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Nanotechnology vs. Physics

  1. May 19, 2010 #1
    I absolutely love physics, and I absolutely love engineering. The engineering field I would choose if I do engineering will be molecular engineering/nanotechnology, because I think its awesome, and it is going to be a very powerful technology in the near future. (If I chose physics, I would like to be a theoretical physicist!)

    So I was just hoping to find some useful advice as to which I should choose.

    I am afraid that if I choose engineering, I will be forced to ignore some physics, (which really makes me cringe. I want to learn ALL physics and ALL corresponding mathematics because I love it all!) But on the other hand I am afraid if I choose Physics, I will not get to create awesome things and/or life may be boring at times.

    Thanks for any advice ahead of time!

    Jonny
     
  2. jcsd
  3. May 19, 2010 #2
    Nanotechnology is not a subfield of engineering. Many different roads -- including physics -- will lead you there.
     
  4. May 20, 2010 #3
    i dont know about US... but in here in Europe we have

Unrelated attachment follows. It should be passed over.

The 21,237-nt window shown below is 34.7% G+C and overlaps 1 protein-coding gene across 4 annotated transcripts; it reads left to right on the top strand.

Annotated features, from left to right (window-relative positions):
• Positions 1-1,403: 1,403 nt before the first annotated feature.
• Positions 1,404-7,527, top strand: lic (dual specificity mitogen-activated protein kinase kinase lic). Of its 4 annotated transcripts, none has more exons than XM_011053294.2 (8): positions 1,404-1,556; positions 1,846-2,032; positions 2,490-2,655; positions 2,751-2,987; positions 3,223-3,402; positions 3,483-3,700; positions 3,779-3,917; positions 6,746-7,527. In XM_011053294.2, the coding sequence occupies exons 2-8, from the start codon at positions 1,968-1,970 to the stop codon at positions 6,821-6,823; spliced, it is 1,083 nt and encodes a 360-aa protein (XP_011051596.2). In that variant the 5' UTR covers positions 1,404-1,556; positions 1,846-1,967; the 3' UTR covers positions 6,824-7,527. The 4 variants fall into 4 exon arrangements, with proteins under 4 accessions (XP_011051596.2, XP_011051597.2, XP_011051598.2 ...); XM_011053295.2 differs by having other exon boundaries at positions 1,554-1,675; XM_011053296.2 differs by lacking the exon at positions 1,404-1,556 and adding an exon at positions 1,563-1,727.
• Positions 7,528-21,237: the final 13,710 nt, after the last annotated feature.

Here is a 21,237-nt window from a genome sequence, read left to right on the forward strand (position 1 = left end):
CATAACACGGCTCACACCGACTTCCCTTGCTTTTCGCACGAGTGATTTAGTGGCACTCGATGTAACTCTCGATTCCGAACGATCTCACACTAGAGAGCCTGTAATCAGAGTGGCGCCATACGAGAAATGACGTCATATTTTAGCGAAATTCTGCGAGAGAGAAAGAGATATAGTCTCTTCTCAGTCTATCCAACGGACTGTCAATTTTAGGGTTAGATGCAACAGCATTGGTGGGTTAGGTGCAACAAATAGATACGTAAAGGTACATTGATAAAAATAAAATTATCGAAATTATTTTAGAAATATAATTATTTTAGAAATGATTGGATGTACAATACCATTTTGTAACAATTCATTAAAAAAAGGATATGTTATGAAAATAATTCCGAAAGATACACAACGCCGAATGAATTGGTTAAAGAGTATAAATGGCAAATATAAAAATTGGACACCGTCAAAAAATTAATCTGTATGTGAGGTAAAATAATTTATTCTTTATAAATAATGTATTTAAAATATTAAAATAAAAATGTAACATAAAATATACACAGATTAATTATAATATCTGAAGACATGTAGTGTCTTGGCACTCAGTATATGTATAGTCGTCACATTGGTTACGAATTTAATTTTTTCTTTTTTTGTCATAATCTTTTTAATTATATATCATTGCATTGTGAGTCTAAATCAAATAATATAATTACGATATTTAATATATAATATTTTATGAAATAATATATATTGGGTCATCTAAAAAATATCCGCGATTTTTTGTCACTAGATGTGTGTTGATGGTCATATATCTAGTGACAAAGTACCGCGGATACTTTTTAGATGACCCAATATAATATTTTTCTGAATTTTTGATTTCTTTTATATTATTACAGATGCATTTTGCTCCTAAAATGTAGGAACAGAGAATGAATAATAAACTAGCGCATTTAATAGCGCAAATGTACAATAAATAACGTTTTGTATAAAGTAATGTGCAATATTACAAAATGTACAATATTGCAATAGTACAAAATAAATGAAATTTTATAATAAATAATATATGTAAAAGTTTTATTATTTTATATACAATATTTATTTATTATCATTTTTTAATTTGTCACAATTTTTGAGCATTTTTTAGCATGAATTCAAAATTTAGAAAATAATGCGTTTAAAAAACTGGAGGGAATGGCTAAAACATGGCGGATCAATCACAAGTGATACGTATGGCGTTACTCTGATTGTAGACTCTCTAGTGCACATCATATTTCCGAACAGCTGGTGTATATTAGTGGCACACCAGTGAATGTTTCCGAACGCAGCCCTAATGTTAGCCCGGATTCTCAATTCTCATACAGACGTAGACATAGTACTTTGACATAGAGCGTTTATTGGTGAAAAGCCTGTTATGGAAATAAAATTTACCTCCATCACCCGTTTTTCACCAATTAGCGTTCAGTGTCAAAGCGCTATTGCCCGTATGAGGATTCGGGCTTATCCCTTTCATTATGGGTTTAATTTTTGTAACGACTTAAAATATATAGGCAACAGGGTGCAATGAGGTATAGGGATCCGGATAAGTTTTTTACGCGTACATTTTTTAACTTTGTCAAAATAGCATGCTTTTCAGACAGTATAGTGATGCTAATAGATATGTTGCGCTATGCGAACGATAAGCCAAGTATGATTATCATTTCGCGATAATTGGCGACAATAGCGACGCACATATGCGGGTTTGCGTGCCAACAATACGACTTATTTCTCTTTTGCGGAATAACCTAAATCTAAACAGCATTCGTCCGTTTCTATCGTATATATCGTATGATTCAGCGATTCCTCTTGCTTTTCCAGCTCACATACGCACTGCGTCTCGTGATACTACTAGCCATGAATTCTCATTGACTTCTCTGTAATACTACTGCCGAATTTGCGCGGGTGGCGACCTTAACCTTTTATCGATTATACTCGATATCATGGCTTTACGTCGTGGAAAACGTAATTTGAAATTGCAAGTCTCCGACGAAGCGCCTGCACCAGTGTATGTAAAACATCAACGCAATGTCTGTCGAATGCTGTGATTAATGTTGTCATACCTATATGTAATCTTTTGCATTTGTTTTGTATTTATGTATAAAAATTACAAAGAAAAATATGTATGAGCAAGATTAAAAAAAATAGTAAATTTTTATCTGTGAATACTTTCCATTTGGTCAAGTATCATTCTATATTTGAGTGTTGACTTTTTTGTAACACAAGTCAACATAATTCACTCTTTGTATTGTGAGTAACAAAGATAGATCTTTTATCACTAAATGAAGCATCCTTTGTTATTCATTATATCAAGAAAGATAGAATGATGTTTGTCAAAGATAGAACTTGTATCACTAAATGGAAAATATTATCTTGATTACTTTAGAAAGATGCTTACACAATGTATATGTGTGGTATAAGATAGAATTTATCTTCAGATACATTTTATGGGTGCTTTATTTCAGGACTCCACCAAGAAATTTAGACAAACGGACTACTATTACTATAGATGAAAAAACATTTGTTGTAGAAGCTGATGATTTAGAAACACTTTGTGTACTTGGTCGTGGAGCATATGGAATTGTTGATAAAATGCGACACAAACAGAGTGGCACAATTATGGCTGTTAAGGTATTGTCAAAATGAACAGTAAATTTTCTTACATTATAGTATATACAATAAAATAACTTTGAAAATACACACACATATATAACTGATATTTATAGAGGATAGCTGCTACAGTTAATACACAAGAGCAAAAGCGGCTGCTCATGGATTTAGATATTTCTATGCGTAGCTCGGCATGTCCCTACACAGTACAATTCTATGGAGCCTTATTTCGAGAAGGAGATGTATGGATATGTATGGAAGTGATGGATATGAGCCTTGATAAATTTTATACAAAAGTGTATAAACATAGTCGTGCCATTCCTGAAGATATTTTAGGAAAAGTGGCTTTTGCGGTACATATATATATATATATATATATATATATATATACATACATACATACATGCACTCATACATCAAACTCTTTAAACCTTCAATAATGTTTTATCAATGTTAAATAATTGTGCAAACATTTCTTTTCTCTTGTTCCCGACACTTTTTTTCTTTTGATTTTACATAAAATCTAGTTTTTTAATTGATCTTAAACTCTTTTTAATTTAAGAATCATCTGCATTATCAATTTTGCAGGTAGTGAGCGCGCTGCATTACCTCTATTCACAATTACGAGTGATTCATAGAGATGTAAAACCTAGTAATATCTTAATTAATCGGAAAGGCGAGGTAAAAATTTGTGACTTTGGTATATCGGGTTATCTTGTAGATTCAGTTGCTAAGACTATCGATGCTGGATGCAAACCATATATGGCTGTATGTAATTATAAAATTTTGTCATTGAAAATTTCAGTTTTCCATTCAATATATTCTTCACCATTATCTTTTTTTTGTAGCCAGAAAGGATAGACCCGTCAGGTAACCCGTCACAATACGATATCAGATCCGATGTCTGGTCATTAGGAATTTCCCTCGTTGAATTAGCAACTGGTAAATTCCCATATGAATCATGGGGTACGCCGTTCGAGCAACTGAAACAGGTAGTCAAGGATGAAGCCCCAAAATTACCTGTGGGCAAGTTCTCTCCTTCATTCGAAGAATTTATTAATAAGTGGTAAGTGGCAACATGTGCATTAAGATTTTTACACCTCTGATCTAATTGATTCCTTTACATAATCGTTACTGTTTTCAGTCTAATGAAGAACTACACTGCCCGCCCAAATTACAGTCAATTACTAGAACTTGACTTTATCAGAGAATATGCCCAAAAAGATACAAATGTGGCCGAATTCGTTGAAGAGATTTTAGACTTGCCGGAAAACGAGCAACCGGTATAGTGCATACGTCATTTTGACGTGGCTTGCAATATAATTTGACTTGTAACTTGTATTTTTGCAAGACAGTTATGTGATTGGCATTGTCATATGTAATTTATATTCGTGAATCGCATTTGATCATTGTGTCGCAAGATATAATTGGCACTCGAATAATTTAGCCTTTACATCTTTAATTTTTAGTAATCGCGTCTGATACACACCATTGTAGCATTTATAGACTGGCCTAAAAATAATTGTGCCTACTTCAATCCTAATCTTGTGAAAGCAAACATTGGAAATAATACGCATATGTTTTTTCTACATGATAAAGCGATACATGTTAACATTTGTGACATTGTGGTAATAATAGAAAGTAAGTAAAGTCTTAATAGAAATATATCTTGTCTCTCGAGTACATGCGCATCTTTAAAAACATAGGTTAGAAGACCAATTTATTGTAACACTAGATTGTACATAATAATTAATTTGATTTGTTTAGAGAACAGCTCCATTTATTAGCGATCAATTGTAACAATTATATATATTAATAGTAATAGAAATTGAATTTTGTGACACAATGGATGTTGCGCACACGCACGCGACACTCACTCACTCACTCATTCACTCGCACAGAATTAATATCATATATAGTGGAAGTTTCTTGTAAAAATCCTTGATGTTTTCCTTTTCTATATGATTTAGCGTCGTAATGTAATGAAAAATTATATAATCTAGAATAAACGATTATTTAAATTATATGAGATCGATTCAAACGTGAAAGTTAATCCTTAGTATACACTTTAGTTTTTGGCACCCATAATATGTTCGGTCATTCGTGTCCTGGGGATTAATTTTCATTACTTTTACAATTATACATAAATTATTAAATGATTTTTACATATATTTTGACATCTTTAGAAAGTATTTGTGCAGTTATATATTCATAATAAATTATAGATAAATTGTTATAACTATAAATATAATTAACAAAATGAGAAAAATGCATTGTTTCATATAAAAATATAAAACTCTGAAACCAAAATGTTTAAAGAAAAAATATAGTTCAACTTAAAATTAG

Physics with Nanoscale Physics MSci
    UCAS code: F392
     
  5. May 21, 2010 #4
    Hi,


    Well, I would suggest that you do what you love most.
    As has been mentioned earlier, the word nano is rather big & interdiscplinary. But it still mostly revolves around Physics.

    For example, Computational topics in nanotech = computational + theoretical physics.
    Experimental Nanotech = experimental physics + some chemistry/materials science

    So again, do what you love most, & don't think too much about future employment etc....

    You can have a look at:

    http://www.nanohub.org" [Broken]

    If features some cool lectures (but remember, this is a selection, not all fields).

    And if you choose Physics, it is not neccessarily that you will be become theoretical physicst, you can do both theoretical & experimental physics (this is very very close to Engineering).

    Regarding Engineering schools, yes, they do tend to ignore the details (depending on the topic, e.g. in Semiconductor & physics of Nanoelectronics which is a typical topic for Electrical Engineering these days, you can't really skip the physical details).

    Note: before selecting what to do, have a look at the lectures offered for the course and their content.
     
    Last edited by a moderator: May 4, 2017
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